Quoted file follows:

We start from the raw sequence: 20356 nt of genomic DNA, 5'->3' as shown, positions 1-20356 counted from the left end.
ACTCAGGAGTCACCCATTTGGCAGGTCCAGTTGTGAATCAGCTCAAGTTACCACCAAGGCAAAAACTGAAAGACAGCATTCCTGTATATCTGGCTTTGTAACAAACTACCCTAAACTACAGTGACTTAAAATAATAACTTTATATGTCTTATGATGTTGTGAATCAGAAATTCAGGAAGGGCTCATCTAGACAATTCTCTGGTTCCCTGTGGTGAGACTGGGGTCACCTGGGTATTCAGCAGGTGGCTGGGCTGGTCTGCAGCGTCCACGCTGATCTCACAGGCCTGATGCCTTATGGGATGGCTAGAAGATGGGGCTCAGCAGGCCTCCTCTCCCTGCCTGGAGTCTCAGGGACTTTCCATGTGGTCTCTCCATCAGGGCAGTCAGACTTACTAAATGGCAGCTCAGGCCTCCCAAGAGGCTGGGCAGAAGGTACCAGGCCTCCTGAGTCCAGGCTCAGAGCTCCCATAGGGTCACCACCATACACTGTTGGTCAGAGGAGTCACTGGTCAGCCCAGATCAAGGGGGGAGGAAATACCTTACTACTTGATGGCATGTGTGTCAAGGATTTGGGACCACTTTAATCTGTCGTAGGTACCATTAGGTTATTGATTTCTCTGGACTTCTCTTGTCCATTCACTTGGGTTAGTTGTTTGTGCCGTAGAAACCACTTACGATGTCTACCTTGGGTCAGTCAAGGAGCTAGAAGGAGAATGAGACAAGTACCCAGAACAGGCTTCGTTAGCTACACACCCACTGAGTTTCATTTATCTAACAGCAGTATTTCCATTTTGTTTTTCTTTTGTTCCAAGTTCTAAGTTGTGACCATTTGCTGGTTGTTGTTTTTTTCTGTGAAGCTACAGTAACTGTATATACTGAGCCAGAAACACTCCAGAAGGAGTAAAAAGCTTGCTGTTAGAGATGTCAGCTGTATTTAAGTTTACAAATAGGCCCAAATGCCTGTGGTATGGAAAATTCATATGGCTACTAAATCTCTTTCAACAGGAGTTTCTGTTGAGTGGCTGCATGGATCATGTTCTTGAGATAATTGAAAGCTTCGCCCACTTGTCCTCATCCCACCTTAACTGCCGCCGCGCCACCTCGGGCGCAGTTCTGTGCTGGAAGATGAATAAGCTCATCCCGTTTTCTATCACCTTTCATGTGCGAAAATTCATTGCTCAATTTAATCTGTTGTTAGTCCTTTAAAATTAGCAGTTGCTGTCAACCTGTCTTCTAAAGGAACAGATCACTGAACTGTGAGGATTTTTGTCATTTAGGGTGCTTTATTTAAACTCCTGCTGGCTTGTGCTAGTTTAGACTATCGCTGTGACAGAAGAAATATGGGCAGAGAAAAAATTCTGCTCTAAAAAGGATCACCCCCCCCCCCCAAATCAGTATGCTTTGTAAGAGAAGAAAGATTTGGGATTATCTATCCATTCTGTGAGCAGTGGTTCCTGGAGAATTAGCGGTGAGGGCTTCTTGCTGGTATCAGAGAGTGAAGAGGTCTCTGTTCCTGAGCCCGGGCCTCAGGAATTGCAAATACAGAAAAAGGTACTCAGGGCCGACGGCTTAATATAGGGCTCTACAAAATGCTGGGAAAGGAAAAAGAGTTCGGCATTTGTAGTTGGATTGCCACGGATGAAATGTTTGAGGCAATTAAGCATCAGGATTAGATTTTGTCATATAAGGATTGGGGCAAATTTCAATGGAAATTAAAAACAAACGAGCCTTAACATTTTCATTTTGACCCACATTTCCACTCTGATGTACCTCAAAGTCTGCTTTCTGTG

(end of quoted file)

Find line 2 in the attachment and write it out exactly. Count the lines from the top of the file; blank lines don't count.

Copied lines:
ACTCAGGAGTCACCCATTTGGCAGGTCCAGTTGTGAATCAGCTCAAGTTACCACCAAGGCAAAAACTGAAAGACAGCATTCCTGTATATCTGGCTTTGTAACAAACTACCCTAAACTACAGTGACTTAAAATAATAACTTTATATGTCTTATGATGTTGTGAATCAGAAATTCAGGAAGGGCTCATCTAGACAATTCTCTGGTTCCCTGTGGTGAGACTGGGGTCACCTGGGTATTCAGCAGGTGGCTGGGCTGGTCTGCAGCGTCCACGCTGATCTCACAGGCCTGATGCCTTATGGGATGGCTAGAAGATGGGGCTCAGCAGGCCTCCTCTCCCTGCCTGGAGTCTCAGGGACTTTCCATGTGGTCTCTCCATCAGGGCAGTCAGACTTACTAAATGGCAGCTCAGGCCTCCCAAGAGGCTGGGCAGAAGGTACCAGGCCTCCTGAGTCCAGGCTCAGAGCTCCCATAGGGTCACCACCATACACTGTTGGTCAGAGGAGTCACTGGTCAGCCCAGATCAAGGGGGGAGGAAATACCTTACTACTTGATGGCATGTGTGTCAAGGATTTGGGACCACTTTAATCTGTCGTAGGTACCATTAGGTTATTGATTTCTCTGGACTTCTCTTGTCCATTCACTTGGGTTAGTTGTTTGTGCCGTAGAAACCACTTACGATGTCTACCTTGGGTCAGTCAAGGAGCTAGAAGGAGAATGAGACAAGTACCCAGAACAGGCTTCGTTAGCTACACACCCACTGAGTTTCATTTATCTAACAGCAGTATTTCCATTTTGTTTTTCTTTTGTTCCAAGTTCTAAGTTGTGACCATTTGCTGGTTGTTGTTTTTTTCTGTGAAGCTACAGTAACTGTATATACTGAGCCAGAAACACTCCAGAAGGAGTAAAAAGCTTGCTGTTAGAGATGTCAGCTGTATTTAAGTTTACAAATAGGCCCAAATGCCTGTGGTATGGAAAATTCATATGGCTACTAAATCTCTTTCAACAGGAGTTTCTGTTGAGTGGCTGCATGGATCATGTTCTTGAGATAATTGAAAGCTTCGCCCACTTGTCCTCATCCCACCTTAACTGCCGCCGCGCCACCTCGGGCGCAGTTCTGTGCTGGAAGATGAATAAGCTCATCCCGTTTTCTATCACCTTTCATGTGCGAAAATTCATTGCTCAATTTAATCTGTTGTTAGTCCTTTAAAATTAGCAGTTGCTGTCAACCTGTCTTCTAAAGGAACAGATCACTGAACTGTGAGGATTTTTGTCATTTAGGGTGCTTTATTTAAACTCCTGCTGGCTTGTGCTAGTTTAGACTATCGCTGTGACAGAAGAAATATGGGCAGAGAAAAAATTCTGCTCTAAAAAGGATCACCCCCCCCCCCCAAATCAGTATGCTTTGTAAGAGAAGAAAGATTTGGGATTATCTATCCATTCTGTGAGCAGTGGTTCCTGGAGAATTAGCGGTGAGGGCTTCTTGCTGGTATCAGAGAGTGAAGAGGTCTCTGTTCCTGAGCCCGGGCCTCAGGAATTGCAAATACAGAAAAAGGTACTCAGGGCCGACGGCTTAATATAGGGCTCTACAAAATGCTGGGAAAGGAAAAAGAGTTCGGCATTTGTAGTTGGATTGCCACGGATGAAATGTTTGAGGCAATTAAGCATCAGGATTAGATTTTGTCATATAAGGATTGGGGCAAATTTCAATGGAAATTAAAAACAAACGAGCCTTAACATTTTCATTTTGACCCACATTTCCACTCTGATGTACCTCAAAGTCTGCTTTCTGTG